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asic Ed­u­ca­tion Min­is­ter Angie Mot­shekga has crit­i­cised the ANC’s “pa­tri­archy” and pow­er­hun­gry men, who she says “ma­nip­u­late” women to serve their own in­ter­ests.

The ANC Women’s League pres­i­dent, who is hop­ing to re­tain her po­si­tion dur­ing the league’s elec­tive con­fer­ence this week, says she will rally her troops to re­move the dom­i­nant “pol­i­tics of egos” from within the party, which is threat­en­ing the chances of a woman be­ing elected to lead the party in 2017.

“Even some men in the ANC, you ex­pect them to be a bit pro­gres­sive, but not so when it comes to their in­ter­ests. They want to in­flu­ence any­thing that has a voice for their own per­sonal power. So it is not about a fe­male pres­i­dent; it is about them,” she said.

“It is also the en­vi­ron­ment it­self. Some­times it gets stacked against women. An en­vi­ron­ment where ev­ery chair­per­son in the ANC is a man. It is a prob­lem. Ev­ery sec­re­tary is a man.

“Even at re­gional level – and you can imag­ine how many re­gions there are – I am told that only three women are re­gional sec­re­taries, not even chairs. That is three na­tion­ally, and there are more than 23 ANC re­gions. Those are the things that we have to fight against.”

In an in­ter­view with City Press this week, Mot­shekga said the women’s league would lobby strongly for a fe­male pres­i­dent at the ANC’s 2017 elec­tive con­fer­ence.

Mot­shekga said the league would need to strate­gise us­ing a can­di­date with a proven track record and who would gain the sup­port of the party from branch level to Luthuli House.

“Peo­ple are look­ing for a pres­i­dent. You have to say that we think it will be nice to re­move the pol­i­tics of ego from the ta­ble. You have to con­vince them of the im­por­tance of women and why women are strate­gic to have at the top.”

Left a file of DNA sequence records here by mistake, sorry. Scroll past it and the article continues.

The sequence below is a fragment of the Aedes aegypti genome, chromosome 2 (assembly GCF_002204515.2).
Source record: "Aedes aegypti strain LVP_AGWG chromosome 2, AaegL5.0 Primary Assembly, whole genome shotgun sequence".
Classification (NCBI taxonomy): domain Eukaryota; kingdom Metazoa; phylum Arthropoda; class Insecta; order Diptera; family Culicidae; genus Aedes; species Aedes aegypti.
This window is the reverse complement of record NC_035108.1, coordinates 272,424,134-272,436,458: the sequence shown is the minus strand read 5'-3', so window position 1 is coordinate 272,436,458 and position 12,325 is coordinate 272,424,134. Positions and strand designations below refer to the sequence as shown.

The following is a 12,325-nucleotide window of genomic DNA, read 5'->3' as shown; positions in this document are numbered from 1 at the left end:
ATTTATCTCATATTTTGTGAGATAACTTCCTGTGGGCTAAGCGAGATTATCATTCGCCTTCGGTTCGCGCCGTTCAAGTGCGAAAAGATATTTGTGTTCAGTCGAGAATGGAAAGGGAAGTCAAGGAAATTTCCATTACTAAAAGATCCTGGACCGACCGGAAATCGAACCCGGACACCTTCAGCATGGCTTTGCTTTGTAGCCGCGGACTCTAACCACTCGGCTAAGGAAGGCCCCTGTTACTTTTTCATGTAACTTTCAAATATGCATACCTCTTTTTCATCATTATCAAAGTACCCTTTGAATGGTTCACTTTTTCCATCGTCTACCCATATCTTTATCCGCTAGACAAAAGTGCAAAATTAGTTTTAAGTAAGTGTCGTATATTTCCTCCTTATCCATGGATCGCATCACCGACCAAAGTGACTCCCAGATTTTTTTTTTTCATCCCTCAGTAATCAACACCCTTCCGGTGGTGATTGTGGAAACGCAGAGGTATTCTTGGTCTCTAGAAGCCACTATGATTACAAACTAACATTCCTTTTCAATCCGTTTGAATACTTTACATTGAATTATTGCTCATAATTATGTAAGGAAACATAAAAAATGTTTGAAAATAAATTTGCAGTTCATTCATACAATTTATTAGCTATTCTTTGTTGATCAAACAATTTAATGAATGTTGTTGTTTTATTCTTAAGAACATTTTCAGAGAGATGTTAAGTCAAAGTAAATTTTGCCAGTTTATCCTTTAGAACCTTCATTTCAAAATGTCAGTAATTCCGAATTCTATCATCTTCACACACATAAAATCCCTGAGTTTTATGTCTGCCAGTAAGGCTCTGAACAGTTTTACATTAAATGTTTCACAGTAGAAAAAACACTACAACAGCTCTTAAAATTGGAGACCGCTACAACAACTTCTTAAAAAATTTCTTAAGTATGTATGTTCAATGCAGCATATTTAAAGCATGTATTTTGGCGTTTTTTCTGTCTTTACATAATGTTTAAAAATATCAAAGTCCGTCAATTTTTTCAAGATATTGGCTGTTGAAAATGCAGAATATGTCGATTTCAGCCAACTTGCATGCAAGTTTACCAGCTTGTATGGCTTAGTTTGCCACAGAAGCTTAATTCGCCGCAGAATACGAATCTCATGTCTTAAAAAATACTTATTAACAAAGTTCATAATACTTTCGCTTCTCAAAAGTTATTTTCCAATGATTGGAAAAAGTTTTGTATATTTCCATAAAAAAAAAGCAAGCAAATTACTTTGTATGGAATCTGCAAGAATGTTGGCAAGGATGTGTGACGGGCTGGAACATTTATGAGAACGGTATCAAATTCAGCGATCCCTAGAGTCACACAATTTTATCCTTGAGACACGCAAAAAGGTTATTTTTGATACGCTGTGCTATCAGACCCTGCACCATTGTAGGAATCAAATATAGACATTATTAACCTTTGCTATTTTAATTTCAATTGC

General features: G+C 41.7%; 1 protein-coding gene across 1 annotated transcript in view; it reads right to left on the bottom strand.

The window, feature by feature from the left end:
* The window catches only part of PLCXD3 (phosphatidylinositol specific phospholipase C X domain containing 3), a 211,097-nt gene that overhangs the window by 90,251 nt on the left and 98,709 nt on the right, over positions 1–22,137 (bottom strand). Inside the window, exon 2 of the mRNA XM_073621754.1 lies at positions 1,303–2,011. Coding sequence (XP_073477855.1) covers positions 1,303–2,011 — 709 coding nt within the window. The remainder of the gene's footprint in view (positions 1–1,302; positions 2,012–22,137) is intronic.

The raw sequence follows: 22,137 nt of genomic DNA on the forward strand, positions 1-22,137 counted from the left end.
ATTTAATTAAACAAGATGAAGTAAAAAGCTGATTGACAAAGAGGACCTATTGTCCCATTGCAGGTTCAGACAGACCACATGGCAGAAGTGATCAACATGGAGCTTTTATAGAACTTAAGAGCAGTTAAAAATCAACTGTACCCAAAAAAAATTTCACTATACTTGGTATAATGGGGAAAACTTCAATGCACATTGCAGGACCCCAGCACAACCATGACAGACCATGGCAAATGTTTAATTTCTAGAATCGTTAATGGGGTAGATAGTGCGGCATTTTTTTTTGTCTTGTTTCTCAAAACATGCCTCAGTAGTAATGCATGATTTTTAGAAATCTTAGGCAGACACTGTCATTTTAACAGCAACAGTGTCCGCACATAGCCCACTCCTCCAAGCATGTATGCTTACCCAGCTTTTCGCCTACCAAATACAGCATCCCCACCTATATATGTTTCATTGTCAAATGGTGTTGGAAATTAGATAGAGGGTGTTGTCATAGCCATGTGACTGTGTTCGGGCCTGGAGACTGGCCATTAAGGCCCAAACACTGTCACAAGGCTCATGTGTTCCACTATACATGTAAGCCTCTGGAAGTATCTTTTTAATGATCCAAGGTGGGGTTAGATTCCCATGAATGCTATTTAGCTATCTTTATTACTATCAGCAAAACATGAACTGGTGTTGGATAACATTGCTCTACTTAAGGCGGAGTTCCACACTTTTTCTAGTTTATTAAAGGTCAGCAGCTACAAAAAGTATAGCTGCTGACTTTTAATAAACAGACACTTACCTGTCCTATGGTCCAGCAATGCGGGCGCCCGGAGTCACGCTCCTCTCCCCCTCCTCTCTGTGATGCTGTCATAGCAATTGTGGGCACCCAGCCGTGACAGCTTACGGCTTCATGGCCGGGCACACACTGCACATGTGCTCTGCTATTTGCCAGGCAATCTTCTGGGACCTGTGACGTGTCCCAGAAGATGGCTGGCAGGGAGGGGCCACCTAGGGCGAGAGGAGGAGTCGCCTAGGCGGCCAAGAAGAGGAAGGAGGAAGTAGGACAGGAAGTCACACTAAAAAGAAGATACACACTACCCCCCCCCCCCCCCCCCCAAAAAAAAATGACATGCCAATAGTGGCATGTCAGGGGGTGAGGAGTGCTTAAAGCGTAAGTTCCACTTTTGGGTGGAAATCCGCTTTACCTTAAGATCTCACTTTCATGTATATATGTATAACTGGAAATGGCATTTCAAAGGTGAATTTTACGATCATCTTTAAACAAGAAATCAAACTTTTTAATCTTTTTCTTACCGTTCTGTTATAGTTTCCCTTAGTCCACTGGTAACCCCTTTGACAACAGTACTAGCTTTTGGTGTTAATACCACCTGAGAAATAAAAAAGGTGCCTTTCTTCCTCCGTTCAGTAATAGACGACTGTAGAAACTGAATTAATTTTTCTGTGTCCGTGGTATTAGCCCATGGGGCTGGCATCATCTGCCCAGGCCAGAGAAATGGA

She said lob­by­ists would have to stress their pre­ferred can­di­date’s ca­pa­bil­i­ties and achieve­ments, and not the fact “that she is wear­ing a dress”.

“You can’t just say it is time for women. You need to sell your per­son be­cause even women will not just buy the cat in the bag,” she says.

Last year, Pres­i­dent Ja­cob Zuma gave his bless­ing for a fe­male pres­i­dent, say­ing in a speech be­fore Women’s Day that “it could hap­pen sooner than you think”.

Two names have al­ready been raised: that of African Union Com­mis­sion chair Nkosazana Dlamini-Zuma and Na­tional Assem­bly Speaker Baleka Mbete.

Mbete is al­ready on record say­ing she would con­test for the top po­si­tion if nom­i­nated by branches. This has sparked spec­u­la­tion in ANC cir­cles that Deputy Pres­i­dent Cyril Ramaphosa could face a fierce chal­lenge for the pres­i­dency.

How­ever, Mot­shekga said the ANC first needed to fix what she called its “peck­ing or­der”, where those al­ready in of­fice stood bet­ter chances of be­ing pro­pelled to the top.

“The ANC also has a hi­er­ar­chi­cal sys­tem. If you have been a deputy, there is an ex­pec­ta­tion that you will be­come the pres­i­dent,” she says.

Mot­shekga came un­der fire ahead of the ANC’s Man­gaung con­fer­ence in 2012 for say­ing the coun­try was not ready for a fe­male pres­i­dent. This week, she ex­plained that, at the time, the branches had failed to nom­i­nate one.

Af­ter years of be­ing ac­cused of be­ing vot­ing fod­der in ANC palace pol­i­tics and fail­ing to in­flu­ence ma­jor pol­icy de­ci­sions in the party, the ANC Women’s League, in it’s or­gan­i­sa­tional re­port re­leased last year, ad­mit­ted that it had been treated like a women’s desk and that its au­ton­omy was ig­nored.

Mot­shekga said there were in­stances where chairs of prov­inces would al­ter de­ci­sions made by fe­male struc­tures.

She also warned against fall­ing into the trap of be­ing ma­nip­u­lated into be­liev­ing that the sup­port of a fe­male pres­i­den­tial can­di­date by their male coun­ter­parts had no strings at­tached.

“You may find that the men will cham­pion women if they are go­ing to get the can­di­date that will give them the things that they want. So it is not about gen­der when it comes to ma­nip­u­la­tion; it is about power. If they can use you, they will cham­pion you,” she says.

Mot­shekga is con­test­ing the league’s pres­i­dency against So­cial De­vel­op­ment Min­is­ter Batha­bile Dlamini.

The league’s Free State pro­vin­cial chair, Sisi Ntombela, was nom­i­nated by most prov­inces for the deputy pres­i­dency po­si­tion.

Mot­shekga said it was wrong to be­lieve that the league was go­ing to the elec­tive congress united.

The league has failed to hold a congress for the past three years amid dis­puted nom­i­na­tions, the dis­ap­pear­ance of reg­is­ters, and the ex­clu­sion of some can­di­dates from branch and pro­vin­cial gen­eral meet­ings.

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